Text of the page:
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    The world faces a growing population, resource constraints, climate change, and a global food system under stress. But new technology is limited in its ability to address the problems facing those in poverty. 780 million still lack access to clean water. 1/5 of humanity lives without electricity. 80% of sub-Saharan Africa is farmed with a hand-hoe.

    Sara Boettiger — Senior Advisor at Syngenta Foundation for Sustainable Agriculture and Assistant Adjunct Professor at UC Berkeley — will discuss the need to re-think existing models of Intellectual Property Rights (e.g. patent pools, clearinghouses, humanitarian use licensing), re-invent our research agenda, and work to shift the international debate.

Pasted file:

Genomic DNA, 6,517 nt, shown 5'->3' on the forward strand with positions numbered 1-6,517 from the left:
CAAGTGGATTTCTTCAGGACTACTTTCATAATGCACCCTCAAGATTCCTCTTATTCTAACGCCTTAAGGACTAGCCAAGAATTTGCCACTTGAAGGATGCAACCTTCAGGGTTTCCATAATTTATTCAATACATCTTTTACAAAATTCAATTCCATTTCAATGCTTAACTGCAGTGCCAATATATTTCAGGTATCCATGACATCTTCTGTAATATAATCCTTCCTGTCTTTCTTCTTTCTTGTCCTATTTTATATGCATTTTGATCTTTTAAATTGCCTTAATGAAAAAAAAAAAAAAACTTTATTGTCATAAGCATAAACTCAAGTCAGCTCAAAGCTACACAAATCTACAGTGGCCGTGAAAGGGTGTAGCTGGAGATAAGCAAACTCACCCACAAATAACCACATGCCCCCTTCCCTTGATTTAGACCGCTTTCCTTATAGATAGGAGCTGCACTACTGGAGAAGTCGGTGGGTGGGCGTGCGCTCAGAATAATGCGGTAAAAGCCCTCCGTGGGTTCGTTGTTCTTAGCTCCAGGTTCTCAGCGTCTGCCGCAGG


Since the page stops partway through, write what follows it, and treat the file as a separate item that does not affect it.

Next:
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    Jerome Hergueux on Cooperation in a Peer Production Economy: Experimental Evidence from Wikipedia

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    From Wikipedia to Open Source Software, Peer Production –- a large-scale collaborative model of production primarily based on voluntary contributions –- is emerging as an economically significant production model alongside firms, markets and governments. Yet, its impressive success remains difficult to explain through the assumptions of standard economic theory.

    In this talk, Jerome Hergueux — Ph.D. candidate in Economics at Sciences Po (Department of Economics) and the University of Strasbourg (Institute of Political Studies) and Berkman Fellow — reflects on the prosocial foundations of cooperation in this new Peer Production economy, taking Wikipedia as one paradigmatic example, and asks: how can we start to build a workable theory of individuals’ motivations to freely contribute time and efforts for the provision of global public goods?